Mainstream and technology media report that stalkers and criminals use AirTags to track unsuspecting people and aid in car theft. Do a handful of anecdotes truly reveal a broader pattern?
Chipolo previously offered trackers that operated only via its own network. The company’s new Chipolo ONE Spot instead relies entirely on Apple’s Find My network—with all its advantages and limitations.
Apple’s new AirTag trackers have provoked considerable interest about their potential for misuse. That’s why your iPhone or iPad can alert you if you’re being tracked by one, with or without your knowledge. We detail exactly when and why.
Apple has released operating system updates to add support for paid podcast subscriptions and Apple Card Family, along with enhanced privacy and anti-stalking protections for AirTags.
Our lengthy article outlining numerous scenarios for ways that the AirTags could be used and misused revealed that some people didn’t understand the difference between Find My iPhone and participating in the global Find My network. They are distinct, and you can use one without the other.
Apple’s new tracking devices have a lot of potential uses: some good and some not so good. We look at a number of likely scenarios and how they could play out.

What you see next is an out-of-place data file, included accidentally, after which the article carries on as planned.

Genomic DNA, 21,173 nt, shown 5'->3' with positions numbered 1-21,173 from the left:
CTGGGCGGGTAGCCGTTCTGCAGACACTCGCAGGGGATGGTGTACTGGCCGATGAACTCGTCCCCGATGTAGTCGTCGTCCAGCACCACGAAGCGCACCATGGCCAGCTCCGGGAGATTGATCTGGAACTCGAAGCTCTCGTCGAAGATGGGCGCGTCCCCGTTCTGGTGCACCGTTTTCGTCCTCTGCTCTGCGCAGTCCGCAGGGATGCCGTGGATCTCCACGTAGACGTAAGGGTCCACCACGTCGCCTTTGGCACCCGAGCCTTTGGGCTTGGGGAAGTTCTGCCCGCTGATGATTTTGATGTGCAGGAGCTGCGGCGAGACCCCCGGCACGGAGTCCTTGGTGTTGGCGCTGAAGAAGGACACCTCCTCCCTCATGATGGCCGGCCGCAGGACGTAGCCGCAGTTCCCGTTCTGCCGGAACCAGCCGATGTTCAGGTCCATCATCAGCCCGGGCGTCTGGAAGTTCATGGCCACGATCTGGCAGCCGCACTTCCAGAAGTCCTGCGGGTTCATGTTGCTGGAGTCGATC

Kirk McElhearn mailed an AirTag to a friend to see if he could track it as it worked its way through the mail system. Short answer: he could, although the AirTag’s behavior upon arriving wasn’t entirely as expected.
Apple’s long-rumored AirTag has finally arrived to help Apple users find their car keys via the familiar Find My app. You can track down one of the little metal discs in your couch via Bluetooth and Ultra Wideband. Elsewhere in the world, you can find an AirTag using Apple’s vast Find My network, which leverages nearly a billion in-use Apple devices to relay a tag’s location across town or the globe.